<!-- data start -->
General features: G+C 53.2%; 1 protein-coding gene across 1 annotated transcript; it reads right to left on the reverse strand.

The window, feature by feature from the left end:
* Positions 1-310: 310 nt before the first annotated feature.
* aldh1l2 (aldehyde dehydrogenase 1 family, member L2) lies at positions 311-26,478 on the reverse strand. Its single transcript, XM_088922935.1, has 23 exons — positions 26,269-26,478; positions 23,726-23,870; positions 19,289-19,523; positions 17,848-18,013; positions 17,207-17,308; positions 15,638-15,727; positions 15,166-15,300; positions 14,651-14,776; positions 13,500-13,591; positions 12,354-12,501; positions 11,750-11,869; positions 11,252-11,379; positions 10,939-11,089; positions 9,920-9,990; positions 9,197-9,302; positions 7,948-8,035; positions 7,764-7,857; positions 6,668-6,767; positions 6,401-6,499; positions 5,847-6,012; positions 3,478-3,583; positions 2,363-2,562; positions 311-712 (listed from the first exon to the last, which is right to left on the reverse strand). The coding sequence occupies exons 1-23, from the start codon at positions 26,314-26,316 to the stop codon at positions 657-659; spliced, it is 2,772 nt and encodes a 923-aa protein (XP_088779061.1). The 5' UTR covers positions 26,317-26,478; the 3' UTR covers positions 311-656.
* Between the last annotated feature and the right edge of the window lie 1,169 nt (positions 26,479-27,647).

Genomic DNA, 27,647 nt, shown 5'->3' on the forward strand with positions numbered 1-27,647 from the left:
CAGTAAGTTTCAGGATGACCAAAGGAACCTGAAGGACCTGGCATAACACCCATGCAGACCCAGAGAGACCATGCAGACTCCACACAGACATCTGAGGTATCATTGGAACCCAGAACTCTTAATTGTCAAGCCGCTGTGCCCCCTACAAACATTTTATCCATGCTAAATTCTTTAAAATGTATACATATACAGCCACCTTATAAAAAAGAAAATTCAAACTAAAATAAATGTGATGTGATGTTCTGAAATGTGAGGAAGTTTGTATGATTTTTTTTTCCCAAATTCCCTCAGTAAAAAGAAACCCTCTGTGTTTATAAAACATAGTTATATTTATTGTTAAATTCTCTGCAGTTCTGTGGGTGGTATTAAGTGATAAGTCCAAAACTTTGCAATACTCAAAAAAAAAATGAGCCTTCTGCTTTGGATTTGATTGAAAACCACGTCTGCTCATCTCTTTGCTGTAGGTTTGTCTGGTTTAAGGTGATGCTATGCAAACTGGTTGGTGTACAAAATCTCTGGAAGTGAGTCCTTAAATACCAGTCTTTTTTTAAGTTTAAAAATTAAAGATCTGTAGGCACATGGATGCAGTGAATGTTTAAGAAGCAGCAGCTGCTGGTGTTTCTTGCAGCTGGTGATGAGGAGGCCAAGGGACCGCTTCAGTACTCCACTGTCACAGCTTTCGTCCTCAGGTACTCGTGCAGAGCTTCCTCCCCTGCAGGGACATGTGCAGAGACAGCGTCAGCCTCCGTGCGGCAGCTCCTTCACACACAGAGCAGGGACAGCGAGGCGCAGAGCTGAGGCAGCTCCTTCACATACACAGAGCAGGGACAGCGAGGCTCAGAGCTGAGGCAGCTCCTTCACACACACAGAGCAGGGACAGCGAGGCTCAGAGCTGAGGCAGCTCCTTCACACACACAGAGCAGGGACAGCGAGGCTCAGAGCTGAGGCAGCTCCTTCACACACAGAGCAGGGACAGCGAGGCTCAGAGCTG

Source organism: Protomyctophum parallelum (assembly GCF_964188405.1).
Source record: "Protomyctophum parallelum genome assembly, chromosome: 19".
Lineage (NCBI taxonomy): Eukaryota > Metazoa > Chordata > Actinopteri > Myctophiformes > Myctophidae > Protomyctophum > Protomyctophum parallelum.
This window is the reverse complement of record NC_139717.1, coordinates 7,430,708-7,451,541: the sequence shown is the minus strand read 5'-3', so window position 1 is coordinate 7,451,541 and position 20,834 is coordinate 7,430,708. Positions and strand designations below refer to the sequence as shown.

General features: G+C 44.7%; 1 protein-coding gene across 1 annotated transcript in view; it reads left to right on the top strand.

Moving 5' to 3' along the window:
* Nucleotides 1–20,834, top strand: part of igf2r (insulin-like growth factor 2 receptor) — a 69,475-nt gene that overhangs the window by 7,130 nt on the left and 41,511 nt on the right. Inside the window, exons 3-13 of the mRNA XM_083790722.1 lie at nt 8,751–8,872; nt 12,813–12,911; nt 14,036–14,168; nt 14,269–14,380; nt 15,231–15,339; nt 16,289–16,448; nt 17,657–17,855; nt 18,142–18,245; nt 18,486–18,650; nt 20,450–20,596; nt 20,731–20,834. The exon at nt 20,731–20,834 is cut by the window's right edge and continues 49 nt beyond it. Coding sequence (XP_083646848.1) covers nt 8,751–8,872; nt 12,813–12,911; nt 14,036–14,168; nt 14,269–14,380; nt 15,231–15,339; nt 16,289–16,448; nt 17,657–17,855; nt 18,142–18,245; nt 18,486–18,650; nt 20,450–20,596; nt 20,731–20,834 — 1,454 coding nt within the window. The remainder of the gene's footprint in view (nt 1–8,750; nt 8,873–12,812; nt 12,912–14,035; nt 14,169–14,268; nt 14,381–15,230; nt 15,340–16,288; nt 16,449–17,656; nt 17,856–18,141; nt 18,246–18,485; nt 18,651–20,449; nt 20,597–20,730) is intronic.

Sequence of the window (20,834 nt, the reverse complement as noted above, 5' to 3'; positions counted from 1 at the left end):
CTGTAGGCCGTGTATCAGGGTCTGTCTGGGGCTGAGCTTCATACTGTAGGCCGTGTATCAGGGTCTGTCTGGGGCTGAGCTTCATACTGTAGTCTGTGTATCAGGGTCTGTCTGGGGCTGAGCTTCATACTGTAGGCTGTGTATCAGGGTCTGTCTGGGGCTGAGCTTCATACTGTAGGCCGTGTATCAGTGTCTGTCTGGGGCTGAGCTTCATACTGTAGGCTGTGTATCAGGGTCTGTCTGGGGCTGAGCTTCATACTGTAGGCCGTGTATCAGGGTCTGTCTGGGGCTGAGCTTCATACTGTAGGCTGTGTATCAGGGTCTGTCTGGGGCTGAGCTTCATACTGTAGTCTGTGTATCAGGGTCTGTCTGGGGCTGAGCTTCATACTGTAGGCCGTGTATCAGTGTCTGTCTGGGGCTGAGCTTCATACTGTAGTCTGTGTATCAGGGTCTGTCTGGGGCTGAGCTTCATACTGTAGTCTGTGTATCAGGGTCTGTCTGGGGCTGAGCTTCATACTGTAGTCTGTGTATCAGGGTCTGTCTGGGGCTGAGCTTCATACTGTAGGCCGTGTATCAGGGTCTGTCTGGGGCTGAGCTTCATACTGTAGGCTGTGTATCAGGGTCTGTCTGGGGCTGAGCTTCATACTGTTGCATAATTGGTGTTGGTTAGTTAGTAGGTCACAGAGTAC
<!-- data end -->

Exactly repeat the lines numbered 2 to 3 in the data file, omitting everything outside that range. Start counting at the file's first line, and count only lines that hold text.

The window, feature by feature from the left end:
* Positions 1-310: 310 nt before the first annotated feature.